The results are tremendous: Inbound customer calls were up 89%, with first call resolution at 94%. IVR completion went up 38%, to 55%. Products sold increased 266%, with sales converstion ratio up 144%, and the overall business value added by call center up 293%. This is one really innovative customer.
Last, but certainly not least, Bill Boga, Principal Enterprise Contact Center Strategist for Kaplan University (yes, the folks that helped you prepare for the SATs and have expanded to become one of the world's largest diversified education companies) discussed some way-cool applications that Kaplan has implemented, as well as some on the roadmap.
In 2004, Kaplan embarked on a 5-year journey to redefine customer service, and began working with Genesys to deploy "key customer service technologies to revolutionize service delivery." Kaplan started in 2004 with the Genesys Voice Platform (GVP) using DTMF to identify callers based on ANI to route students to their individual advisors, as well as inbound voice and skills-based routing for lead generation. Other capabilities deployed in year one were Outbound Contact, Voice Call Back, and Reporting. Over time, additional capabilities and applications were added, such as financial aid self service via GVP, and integration of the Orion CRM application with the Genesys solution, adding a Genesys tab to the Orion application interface to help enable business units to easily modify routing rules.
The result was a dramatic increase in collections through outbound contact (resulting in improved financial performance) and improved customer satisfaction based on customer interaction opions such as self- and assisted service and call-back options.
During this time, Kaplan's operation grew from 3 call center locations to 10, from 700 to 3,200 advisors/agents, and from zero to 350 home workers.
Kaplan's use of iWD caught everyone's attention. Bill noted that Kaplan's advisors are more like back office workers than call center agents, and iWD will provide a variety of uses for task management. Kaplan is currently piloting iWD to help the advisors better manage and track student leads, and for the advisors to proactively contact students whose grades get too low, or are missing assignments. Bill sees additional uses of iWD in admissions, financial aid, student accounts, and academic advising.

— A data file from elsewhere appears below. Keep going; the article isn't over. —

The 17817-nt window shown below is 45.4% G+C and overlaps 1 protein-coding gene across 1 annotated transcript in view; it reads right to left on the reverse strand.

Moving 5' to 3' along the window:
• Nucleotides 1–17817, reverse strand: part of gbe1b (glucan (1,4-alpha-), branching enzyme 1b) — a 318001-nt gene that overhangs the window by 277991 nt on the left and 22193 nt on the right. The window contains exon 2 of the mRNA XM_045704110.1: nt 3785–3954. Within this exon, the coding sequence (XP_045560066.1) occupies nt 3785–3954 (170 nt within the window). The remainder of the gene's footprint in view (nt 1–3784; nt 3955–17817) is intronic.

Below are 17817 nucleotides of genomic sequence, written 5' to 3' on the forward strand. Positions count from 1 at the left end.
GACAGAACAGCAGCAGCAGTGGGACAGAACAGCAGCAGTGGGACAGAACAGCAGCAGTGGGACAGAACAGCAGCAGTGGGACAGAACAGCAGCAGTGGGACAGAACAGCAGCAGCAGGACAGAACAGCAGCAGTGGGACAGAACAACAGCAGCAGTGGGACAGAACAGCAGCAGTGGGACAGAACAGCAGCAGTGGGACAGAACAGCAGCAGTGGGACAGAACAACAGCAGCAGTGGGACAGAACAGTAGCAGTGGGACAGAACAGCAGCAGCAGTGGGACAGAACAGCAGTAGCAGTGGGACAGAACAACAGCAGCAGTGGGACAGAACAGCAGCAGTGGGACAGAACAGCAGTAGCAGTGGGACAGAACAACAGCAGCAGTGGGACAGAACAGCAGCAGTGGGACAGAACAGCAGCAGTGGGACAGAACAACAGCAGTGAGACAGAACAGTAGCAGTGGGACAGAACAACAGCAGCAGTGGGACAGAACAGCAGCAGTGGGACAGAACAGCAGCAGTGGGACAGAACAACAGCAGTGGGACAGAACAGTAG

Going forward, Kaplan has a technology roadmap that will add Genesys SIP Server with advanced routing capabilities, Operational Performance Management, Proactive Web Engagement, İntelligent Customer Front Door, Service Delivery Optimization, and Web 2.0 Channel Integration--pretty much the latest and greatest in terms of Genesys' offerings. The company is also looking to use social networking to improve communications with students. Bill noted that Genesys eService enables centralized routing of social networking interactions for customer service and will allow for automated monitoring, tracking and routing of Twitter or Facebook messages. Other potential applications including using Genesys' Intelligent Customer Front Door to provide a unified caller experience with marketing options and a "Kaplan persona," improved efficiencies and customer experience through natural language speech recognition, and visual IVR for smart phones. As an analyst, I get briefings from vendors on a regular basis. But hearing from customers about what they're doing, the challenges they faced, how they made their technology decisions, and where they want to go in the future, gives us a better appreciation for how the technologies are being used, and how well the vendors' visions are being executed. Keep the customer stories coming...